“Matthew, chapter three. . . . Isaiah, chapter thirty-seven. . . .”
Now and then the merchant from Russia managed to catnap; he snored through his nose. Bored and disgusted, I would have a strong urge to catch the few flies that lighted on Jesus's maimed hands because they believed the blood was genuine. I felt sorry for Beck. He would steal surreptitiously into the chapel and. sit facing Pastor Fishlzohn—listening so avidly that I expected him at any moment to pose a question of such intricacy that not even the Pastor could answer it.
When the day's lesson ended, everyone would breathe easier except for the merchant's wife. Massaging a foot that had fallen asleep, she harangued her husband: “Well, Sasha, wouldn't it have been better to go to the priest at home? We'll be stuck here until—”
The merchant would rub his sleep-encrusted eyes: “Who knows? Go know what would be better. . . .”
My cheeks became filled out and ruddy. Besides the sour cream and cheese, the redheaded girls stuffed me with milk and chocolate. I no longer sat in the Saxony Gardens among the moneylenders, the consumptives, and the hungry, but frolicked in the paths with the nursemaids and governesses. I gave them the chocolate I had gotten from the “Englishwomen” and then we would sidle off into the thick forest while their charges in the carriages bawled “Nana! Oh! Nana! . . .”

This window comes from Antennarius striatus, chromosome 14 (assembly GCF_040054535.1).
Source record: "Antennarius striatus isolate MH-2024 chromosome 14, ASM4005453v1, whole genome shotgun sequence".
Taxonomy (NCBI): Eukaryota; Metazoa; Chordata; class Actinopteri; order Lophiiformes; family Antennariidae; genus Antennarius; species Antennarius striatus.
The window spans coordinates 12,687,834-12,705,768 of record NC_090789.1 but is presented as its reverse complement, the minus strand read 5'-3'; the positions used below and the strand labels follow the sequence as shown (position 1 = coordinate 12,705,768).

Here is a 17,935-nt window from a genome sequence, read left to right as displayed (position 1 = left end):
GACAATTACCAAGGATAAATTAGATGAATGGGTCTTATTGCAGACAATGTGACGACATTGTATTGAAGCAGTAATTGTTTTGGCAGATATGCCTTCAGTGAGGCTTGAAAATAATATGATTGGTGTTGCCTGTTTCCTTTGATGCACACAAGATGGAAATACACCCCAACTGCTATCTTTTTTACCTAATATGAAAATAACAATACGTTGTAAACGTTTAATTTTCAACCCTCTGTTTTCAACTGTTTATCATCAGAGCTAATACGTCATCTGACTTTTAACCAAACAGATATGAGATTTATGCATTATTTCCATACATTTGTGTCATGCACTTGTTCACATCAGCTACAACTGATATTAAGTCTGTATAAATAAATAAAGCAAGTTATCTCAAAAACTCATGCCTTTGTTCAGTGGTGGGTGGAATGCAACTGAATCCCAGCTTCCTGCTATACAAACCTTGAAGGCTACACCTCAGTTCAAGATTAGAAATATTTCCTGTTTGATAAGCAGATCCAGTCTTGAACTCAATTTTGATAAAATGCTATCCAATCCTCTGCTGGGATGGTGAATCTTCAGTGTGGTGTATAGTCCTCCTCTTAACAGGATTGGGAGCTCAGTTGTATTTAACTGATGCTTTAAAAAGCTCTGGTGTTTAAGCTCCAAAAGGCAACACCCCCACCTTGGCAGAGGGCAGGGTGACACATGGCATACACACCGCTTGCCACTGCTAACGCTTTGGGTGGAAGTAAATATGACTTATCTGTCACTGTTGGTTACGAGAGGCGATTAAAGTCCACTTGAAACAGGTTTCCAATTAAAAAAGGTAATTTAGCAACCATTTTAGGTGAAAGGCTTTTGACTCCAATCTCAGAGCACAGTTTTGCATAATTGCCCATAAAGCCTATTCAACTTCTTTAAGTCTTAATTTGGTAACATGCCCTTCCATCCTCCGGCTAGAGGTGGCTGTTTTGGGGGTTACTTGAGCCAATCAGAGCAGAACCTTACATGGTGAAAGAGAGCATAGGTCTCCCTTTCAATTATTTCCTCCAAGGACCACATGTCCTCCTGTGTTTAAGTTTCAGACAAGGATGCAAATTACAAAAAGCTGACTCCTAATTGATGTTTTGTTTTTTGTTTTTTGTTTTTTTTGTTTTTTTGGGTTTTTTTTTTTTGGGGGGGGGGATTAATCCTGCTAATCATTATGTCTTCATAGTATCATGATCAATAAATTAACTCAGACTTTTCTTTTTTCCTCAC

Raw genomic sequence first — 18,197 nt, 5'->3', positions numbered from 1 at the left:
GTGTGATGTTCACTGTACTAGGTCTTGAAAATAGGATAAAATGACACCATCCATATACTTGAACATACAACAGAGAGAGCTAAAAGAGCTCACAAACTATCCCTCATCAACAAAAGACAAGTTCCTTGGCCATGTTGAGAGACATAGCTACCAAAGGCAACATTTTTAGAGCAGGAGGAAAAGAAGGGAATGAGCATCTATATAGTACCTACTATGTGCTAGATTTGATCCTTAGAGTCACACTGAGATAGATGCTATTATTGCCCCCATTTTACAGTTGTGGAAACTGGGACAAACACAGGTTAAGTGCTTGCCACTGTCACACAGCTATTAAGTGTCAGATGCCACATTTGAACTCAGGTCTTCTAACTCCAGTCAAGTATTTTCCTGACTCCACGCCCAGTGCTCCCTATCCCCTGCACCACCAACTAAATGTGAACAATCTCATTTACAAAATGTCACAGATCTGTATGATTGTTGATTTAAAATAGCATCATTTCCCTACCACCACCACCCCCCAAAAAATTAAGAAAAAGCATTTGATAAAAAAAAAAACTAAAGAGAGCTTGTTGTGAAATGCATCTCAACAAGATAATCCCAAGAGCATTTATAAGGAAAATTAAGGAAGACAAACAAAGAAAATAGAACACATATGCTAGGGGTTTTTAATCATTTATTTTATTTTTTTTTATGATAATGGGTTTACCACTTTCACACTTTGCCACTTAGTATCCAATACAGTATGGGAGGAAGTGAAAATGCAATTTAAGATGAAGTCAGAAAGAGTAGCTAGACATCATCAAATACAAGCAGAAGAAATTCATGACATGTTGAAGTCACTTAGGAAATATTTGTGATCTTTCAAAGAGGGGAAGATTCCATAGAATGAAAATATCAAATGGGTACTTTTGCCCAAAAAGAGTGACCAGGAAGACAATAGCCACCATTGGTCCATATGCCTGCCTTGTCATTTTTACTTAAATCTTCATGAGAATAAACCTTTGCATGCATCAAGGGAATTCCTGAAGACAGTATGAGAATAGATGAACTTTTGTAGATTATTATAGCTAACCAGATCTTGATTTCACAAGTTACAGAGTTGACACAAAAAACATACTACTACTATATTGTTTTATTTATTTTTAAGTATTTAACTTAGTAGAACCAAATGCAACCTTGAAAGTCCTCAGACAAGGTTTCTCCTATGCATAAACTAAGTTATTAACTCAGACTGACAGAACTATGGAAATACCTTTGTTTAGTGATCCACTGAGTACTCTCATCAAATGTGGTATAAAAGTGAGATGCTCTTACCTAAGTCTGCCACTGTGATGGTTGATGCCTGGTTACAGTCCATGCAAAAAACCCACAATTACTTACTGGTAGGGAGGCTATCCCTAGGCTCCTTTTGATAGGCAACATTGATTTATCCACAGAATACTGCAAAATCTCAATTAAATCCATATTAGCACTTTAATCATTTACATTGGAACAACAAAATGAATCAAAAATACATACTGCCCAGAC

I gave no thought to the lessons in the chapel. But one Sunday as I arrived, I stopped in surprise. The chapel had been prepared as if for a holiday. The organ kept playing incessantly. Pastor Fishlzohn wore a strange sort of frock, long, black, and shining, and without a single button. The redheads wore black dresses as fully cut as governesses' uniforms. Standing on tiptoes on a chair, Mister Ganz was placing a fresh crown of thorns on Jesus's head. The prospective converts were dressed in their best.
I could see that the “Englishmen” were now playing for keeps. As I debated whether to go inside or run away, one of the redheads suddenly took my arm: “What? Aren't you dressed yet? Come. . . .”